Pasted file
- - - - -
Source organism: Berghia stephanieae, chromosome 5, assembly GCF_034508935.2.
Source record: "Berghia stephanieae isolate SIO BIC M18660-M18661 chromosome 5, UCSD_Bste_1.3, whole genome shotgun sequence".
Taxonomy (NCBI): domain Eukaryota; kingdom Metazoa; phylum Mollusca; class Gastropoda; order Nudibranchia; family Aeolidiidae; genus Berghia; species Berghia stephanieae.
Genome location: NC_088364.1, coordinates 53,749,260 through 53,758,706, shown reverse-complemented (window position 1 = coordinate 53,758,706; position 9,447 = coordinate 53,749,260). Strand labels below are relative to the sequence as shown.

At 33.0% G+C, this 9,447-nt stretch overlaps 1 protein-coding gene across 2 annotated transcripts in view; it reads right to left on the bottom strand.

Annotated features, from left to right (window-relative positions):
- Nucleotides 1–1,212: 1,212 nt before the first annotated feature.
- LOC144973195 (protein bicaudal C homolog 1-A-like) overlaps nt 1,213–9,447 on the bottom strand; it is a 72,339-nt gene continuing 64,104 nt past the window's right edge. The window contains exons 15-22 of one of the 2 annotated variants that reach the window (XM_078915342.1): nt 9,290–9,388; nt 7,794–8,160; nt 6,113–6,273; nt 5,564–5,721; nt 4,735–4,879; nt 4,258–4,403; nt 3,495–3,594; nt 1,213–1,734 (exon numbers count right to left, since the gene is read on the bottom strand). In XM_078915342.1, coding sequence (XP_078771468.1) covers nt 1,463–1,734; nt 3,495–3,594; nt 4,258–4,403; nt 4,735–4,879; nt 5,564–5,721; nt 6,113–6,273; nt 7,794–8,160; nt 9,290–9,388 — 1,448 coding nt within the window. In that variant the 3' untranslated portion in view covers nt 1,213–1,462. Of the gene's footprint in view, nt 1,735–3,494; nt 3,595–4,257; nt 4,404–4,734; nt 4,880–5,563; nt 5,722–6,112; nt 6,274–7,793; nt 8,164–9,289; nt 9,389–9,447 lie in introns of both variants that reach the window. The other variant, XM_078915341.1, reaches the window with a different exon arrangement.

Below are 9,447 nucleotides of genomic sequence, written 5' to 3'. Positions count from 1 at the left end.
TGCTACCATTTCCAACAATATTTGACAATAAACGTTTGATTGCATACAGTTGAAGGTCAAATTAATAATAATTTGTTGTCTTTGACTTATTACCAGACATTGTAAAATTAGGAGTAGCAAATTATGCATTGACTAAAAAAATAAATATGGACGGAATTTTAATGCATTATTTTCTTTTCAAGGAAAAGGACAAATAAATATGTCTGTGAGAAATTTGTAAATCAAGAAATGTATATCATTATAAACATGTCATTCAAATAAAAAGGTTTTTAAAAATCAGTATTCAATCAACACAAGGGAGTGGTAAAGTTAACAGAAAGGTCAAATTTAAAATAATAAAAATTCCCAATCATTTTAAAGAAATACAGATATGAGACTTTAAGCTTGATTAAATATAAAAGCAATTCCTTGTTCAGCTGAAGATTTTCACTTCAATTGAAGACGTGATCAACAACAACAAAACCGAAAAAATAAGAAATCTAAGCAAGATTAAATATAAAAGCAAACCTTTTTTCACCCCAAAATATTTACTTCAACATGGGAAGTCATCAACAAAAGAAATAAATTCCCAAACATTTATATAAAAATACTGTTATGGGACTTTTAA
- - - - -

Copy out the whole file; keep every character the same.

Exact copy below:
Source organism: Berghia stephanieae, chromosome 5, assembly GCF_034508935.2.
Source record: "Berghia stephanieae isolate SIO BIC M18660-M18661 chromosome 5, UCSD_Bste_1.3, whole genome shotgun sequence".
Taxonomy (NCBI): domain Eukaryota; kingdom Metazoa; phylum Mollusca; class Gastropoda; order Nudibranchia; family Aeolidiidae; genus Berghia; species Berghia stephanieae.
Genome location: NC_088364.1, coordinates 53,749,260 through 53,758,706, shown reverse-complemented (window position 1 = coordinate 53,758,706; position 9,447 = coordinate 53,749,260). Strand labels below are relative to the sequence as shown.

At 33.0% G+C, this 9,447-nt stretch overlaps 1 protein-coding gene across 2 annotated transcripts in view; it reads right to left on the bottom strand.

Annotated features, from left to right (window-relative positions):
- Nucleotides 1–1,212: 1,212 nt before the first annotated feature.
- LOC144973195 (protein bicaudal C homolog 1-A-like) overlaps nt 1,213–9,447 on the bottom strand; it is a 72,339-nt gene continuing 64,104 nt past the window's right edge. The window contains exons 15-22 of one of the 2 annotated variants that reach the window (XM_078915342.1): nt 9,290–9,388; nt 7,794–8,160; nt 6,113–6,273; nt 5,564–5,721; nt 4,735–4,879; nt 4,258–4,403; nt 3,495–3,594; nt 1,213–1,734 (exon numbers count right to left, since the gene is read on the bottom strand). In XM_078915342.1, coding sequence (XP_078771468.1) covers nt 1,463–1,734; nt 3,495–3,594; nt 4,258–4,403; nt 4,735–4,879; nt 5,564–5,721; nt 6,113–6,273; nt 7,794–8,160; nt 9,290–9,388 — 1,448 coding nt within the window. In that variant the 3' untranslated portion in view covers nt 1,213–1,462. Of the gene's footprint in view, nt 1,735–3,494; nt 3,595–4,257; nt 4,404–4,734; nt 4,880–5,563; nt 5,722–6,112; nt 6,274–7,793; nt 8,164–9,289; nt 9,389–9,447 lie in introns of both variants that reach the window. The other variant, XM_078915341.1, reaches the window with a different exon arrangement.

Below are 9,447 nucleotides of genomic sequence, written 5' to 3'. Positions count from 1 at the left end.
TGCTACCATTTCCAACAATATTTGACAATAAACGTTTGATTGCATACAGTTGAAGGTCAAATTAATAATAATTTGTTGTCTTTGACTTATTACCAGACATTGTAAAATTAGGAGTAGCAAATTATGCATTGACTAAAAAAATAAATATGGACGGAATTTTAATGCATTATTTTCTTTTCAAGGAAAAGGACAAATAAATATGTCTGTGAGAAATTTGTAAATCAAGAAATGTATATCATTATAAACATGTCATTCAAATAAAAAGGTTTTTAAAAATCAGTATTCAATCAACACAAGGGAGTGGTAAAGTTAACAGAAAGGTCAAATTTAAAATAATAAAAATTCCCAATCATTTTAAAGAAATACAGATATGAGACTTTAAGCTTGATTAAATATAAAAGCAATTCCTTGTTCAGCTGAAGATTTTCACTTCAATTGAAGACGTGATCAACAACAACAAAACCGAAAAAATAAGAAATCTAAGCAAGATTAAATATAAAAGCAAACCTTTTTTCACCCCAAAATATTTACTTCAACATGGGAAGTCATCAACAAAAGAAATAAATTCCCAAACATTTATATAAAAATACTGTTATGGGACTTTTAA